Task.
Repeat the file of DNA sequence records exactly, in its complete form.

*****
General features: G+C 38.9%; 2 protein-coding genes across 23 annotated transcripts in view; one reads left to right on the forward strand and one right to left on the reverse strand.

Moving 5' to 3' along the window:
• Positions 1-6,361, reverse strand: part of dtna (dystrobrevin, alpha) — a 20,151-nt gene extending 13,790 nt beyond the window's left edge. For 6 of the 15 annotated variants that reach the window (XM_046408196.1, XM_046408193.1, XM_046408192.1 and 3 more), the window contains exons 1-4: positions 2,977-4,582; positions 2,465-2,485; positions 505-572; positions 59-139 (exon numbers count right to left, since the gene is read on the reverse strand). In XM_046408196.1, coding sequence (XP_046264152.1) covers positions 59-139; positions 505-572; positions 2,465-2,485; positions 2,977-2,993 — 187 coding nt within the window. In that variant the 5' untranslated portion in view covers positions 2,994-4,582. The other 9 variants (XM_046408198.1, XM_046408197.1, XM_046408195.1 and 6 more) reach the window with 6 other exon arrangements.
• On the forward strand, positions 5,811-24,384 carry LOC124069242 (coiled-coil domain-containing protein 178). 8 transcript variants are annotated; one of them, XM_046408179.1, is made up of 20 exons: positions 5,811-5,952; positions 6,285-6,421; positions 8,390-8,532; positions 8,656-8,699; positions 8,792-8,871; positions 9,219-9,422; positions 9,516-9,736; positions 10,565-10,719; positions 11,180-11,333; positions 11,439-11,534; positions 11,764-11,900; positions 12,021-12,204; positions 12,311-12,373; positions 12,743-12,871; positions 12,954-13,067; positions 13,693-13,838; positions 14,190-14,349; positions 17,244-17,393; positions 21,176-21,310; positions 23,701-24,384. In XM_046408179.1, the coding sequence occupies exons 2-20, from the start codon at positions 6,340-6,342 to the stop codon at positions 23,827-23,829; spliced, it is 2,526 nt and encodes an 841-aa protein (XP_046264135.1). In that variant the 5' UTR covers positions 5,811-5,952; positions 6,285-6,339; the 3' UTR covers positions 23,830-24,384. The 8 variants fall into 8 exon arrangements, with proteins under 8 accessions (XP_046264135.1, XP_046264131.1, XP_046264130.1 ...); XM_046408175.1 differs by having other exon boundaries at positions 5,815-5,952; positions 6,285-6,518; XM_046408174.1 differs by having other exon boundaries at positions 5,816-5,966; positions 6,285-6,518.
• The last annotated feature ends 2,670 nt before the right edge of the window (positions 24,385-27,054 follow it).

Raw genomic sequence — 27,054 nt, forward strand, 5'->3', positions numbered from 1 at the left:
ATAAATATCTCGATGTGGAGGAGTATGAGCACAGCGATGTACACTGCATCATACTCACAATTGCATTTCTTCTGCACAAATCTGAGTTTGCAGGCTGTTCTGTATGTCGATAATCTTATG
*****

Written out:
General features: G+C 38.9%; 2 protein-coding genes across 23 annotated transcripts in view; one reads left to right on the forward strand and one right to left on the reverse strand.

Moving 5' to 3' along the window:
• Positions 1-6,361, reverse strand: part of dtna (dystrobrevin, alpha) — a 20,151-nt gene extending 13,790 nt beyond the window's left edge. For 6 of the 15 annotated variants that reach the window (XM_046408196.1, XM_046408193.1, XM_046408192.1 and 3 more), the window contains exons 1-4: positions 2,977-4,582; positions 2,465-2,485; positions 505-572; positions 59-139 (exon numbers count right to left, since the gene is read on the reverse strand). In XM_046408196.1, coding sequence (XP_046264152.1) covers positions 59-139; positions 505-572; positions 2,465-2,485; positions 2,977-2,993 — 187 coding nt within the window. In that variant the 5' untranslated portion in view covers positions 2,994-4,582. The other 9 variants (XM_046408198.1, XM_046408197.1, XM_046408195.1 and 6 more) reach the window with 6 other exon arrangements.
• On the forward strand, positions 5,811-24,384 carry LOC124069242 (coiled-coil domain-containing protein 178). 8 transcript variants are annotated; one of them, XM_046408179.1, is made up of 20 exons: positions 5,811-5,952; positions 6,285-6,421; positions 8,390-8,532; positions 8,656-8,699; positions 8,792-8,871; positions 9,219-9,422; positions 9,516-9,736; positions 10,565-10,719; positions 11,180-11,333; positions 11,439-11,534; positions 11,764-11,900; positions 12,021-12,204; positions 12,311-12,373; positions 12,743-12,871; positions 12,954-13,067; positions 13,693-13,838; positions 14,190-14,349; positions 17,244-17,393; positions 21,176-21,310; positions 23,701-24,384. In XM_046408179.1, the coding sequence occupies exons 2-20, from the start codon at positions 6,340-6,342 to the stop codon at positions 23,827-23,829; spliced, it is 2,526 nt and encodes an 841-aa protein (XP_046264135.1). In that variant the 5' UTR covers positions 5,811-5,952; positions 6,285-6,339; the 3' UTR covers positions 23,830-24,384. The 8 variants fall into 8 exon arrangements, with proteins under 8 accessions (XP_046264135.1, XP_046264131.1, XP_046264130.1 ...); XM_046408175.1 differs by having other exon boundaries at positions 5,815-5,952; positions 6,285-6,518; XM_046408174.1 differs by having other exon boundaries at positions 5,816-5,966; positions 6,285-6,518.
• The last annotated feature ends 2,670 nt before the right edge of the window (positions 24,385-27,054 follow it).

Raw genomic sequence — 27,054 nt, forward strand, 5'->3', positions numbered from 1 at the left:
ATAAATATCTCGATGTGGAGGAGTATGAGCACAGCGATGTACACTGCATCATACTCACAATTGCATTTCTTCTGCACAAATCTGAGTTTGCAGGCTGTTCTGTATGTCGATAATCTTATG